Byline: John Humphries
THE French bean is so-called not because it is a native of France but because its cultivation on this side of the Channel started when the Huguenots fled to England during the reign of Elizabeth I.
Its home, like the runner bean, is South America, which explains why the seed refuses to germinate if planted too early into cold, damp soil.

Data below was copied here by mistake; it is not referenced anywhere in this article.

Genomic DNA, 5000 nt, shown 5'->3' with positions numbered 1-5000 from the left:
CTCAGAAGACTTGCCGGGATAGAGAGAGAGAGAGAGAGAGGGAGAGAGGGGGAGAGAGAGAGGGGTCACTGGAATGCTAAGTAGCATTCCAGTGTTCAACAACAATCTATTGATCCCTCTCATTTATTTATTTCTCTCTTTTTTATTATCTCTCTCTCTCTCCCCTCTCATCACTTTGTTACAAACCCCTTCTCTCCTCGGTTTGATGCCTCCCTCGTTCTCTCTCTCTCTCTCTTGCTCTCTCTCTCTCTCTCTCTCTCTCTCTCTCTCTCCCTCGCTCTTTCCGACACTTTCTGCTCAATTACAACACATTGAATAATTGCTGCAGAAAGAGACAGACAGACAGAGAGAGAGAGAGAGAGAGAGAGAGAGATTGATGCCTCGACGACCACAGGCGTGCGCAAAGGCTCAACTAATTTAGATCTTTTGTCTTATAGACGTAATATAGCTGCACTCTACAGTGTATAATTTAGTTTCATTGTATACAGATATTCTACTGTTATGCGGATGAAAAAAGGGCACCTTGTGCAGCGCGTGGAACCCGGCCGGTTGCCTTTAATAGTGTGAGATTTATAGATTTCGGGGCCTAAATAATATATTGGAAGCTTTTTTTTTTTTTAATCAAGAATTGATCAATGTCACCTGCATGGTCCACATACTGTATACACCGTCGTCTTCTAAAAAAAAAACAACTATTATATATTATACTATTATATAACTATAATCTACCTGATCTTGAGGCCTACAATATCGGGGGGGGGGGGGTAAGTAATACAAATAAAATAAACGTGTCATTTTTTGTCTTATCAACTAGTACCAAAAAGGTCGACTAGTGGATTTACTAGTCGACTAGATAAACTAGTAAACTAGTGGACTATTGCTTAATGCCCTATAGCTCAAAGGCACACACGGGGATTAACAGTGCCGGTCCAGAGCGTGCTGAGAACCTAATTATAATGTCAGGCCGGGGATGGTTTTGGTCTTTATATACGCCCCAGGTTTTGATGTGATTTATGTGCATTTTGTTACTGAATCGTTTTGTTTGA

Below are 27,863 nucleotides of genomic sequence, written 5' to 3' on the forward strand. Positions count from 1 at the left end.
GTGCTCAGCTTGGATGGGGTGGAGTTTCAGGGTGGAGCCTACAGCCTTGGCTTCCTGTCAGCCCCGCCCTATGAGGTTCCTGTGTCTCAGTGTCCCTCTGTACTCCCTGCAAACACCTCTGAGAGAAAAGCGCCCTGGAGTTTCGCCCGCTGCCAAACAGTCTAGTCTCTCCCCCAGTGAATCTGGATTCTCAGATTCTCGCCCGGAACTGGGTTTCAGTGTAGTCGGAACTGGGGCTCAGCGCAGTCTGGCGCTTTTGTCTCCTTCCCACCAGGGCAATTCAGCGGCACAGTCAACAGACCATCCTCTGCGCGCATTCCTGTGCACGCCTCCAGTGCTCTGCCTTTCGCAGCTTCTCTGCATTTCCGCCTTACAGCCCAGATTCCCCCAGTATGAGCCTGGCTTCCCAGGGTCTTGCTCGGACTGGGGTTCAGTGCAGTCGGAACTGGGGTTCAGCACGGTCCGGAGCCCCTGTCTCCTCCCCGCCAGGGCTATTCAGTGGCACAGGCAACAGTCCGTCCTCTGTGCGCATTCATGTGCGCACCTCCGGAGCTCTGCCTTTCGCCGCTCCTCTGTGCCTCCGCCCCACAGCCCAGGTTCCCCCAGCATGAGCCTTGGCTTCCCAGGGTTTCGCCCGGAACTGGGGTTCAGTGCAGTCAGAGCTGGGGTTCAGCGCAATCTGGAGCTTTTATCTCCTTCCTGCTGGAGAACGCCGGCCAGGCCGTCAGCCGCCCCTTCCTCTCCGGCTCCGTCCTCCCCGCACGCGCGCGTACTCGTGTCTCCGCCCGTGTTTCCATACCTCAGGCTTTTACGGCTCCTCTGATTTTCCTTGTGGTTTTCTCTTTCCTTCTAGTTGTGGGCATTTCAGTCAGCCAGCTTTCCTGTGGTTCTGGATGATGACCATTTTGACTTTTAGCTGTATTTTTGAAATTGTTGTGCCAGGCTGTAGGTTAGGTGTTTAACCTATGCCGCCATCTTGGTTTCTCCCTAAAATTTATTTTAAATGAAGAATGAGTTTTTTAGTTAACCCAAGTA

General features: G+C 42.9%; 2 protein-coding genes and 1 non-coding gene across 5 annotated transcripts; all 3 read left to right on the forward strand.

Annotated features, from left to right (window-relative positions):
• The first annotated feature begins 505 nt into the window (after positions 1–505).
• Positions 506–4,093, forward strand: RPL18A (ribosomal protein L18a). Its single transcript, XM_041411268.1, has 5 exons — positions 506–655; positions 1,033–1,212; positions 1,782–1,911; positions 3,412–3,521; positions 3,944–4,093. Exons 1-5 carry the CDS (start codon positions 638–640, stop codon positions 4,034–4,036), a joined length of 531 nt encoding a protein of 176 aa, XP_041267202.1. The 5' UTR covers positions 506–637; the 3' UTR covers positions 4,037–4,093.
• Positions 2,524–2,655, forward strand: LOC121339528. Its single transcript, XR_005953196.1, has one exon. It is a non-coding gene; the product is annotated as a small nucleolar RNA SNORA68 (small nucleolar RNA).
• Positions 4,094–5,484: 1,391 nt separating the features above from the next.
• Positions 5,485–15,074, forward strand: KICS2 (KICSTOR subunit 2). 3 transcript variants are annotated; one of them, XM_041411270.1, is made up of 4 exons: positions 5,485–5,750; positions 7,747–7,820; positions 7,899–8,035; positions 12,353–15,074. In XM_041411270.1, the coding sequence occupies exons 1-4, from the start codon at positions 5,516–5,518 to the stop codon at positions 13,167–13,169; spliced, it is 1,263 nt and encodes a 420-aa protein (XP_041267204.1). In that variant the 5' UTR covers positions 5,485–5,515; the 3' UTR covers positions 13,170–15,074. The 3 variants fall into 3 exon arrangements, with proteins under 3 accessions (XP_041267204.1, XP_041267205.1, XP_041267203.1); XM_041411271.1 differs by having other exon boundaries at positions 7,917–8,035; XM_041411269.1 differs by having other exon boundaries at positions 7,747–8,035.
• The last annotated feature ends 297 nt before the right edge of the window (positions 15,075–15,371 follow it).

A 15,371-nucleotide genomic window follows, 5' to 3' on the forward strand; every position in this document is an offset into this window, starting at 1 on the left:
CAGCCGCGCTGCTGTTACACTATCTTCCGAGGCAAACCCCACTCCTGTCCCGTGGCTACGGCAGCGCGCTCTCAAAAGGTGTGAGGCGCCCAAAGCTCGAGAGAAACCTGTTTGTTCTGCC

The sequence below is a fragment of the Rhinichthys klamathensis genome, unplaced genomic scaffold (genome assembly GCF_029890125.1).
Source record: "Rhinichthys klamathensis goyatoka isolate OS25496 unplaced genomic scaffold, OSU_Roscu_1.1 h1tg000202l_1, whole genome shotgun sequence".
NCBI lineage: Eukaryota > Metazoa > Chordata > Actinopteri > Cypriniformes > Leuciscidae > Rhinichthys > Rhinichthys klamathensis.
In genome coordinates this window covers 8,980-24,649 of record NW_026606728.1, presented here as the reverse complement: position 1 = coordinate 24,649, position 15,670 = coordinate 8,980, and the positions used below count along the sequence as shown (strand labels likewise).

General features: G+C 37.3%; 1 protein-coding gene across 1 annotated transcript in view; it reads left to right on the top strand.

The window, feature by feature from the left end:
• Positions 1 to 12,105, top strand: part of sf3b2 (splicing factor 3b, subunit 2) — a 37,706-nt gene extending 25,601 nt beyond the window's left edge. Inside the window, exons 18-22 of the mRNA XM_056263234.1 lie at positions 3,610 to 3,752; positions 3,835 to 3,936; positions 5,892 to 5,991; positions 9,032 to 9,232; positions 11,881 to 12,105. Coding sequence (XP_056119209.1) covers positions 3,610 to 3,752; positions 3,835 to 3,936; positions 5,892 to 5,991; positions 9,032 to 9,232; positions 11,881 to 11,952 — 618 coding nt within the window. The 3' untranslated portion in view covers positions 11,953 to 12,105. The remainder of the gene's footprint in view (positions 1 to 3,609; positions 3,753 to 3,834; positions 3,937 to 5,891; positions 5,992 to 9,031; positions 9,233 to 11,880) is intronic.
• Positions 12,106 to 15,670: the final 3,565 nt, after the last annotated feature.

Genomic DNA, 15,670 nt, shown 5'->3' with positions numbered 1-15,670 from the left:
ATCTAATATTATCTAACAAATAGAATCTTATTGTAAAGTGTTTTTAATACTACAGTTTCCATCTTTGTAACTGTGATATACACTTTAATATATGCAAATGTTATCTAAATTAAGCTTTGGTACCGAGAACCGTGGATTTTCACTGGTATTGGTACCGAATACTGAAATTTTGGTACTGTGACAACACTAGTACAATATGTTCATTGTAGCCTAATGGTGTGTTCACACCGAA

Popular though it became in Britain, it was the French cooks who first took the bean to their culinary hearts, calling the dried seeds of the beans haricots, because they used them in ragots or haricots of mutton.
The French eat the bean and its seeds at almost every stage of its …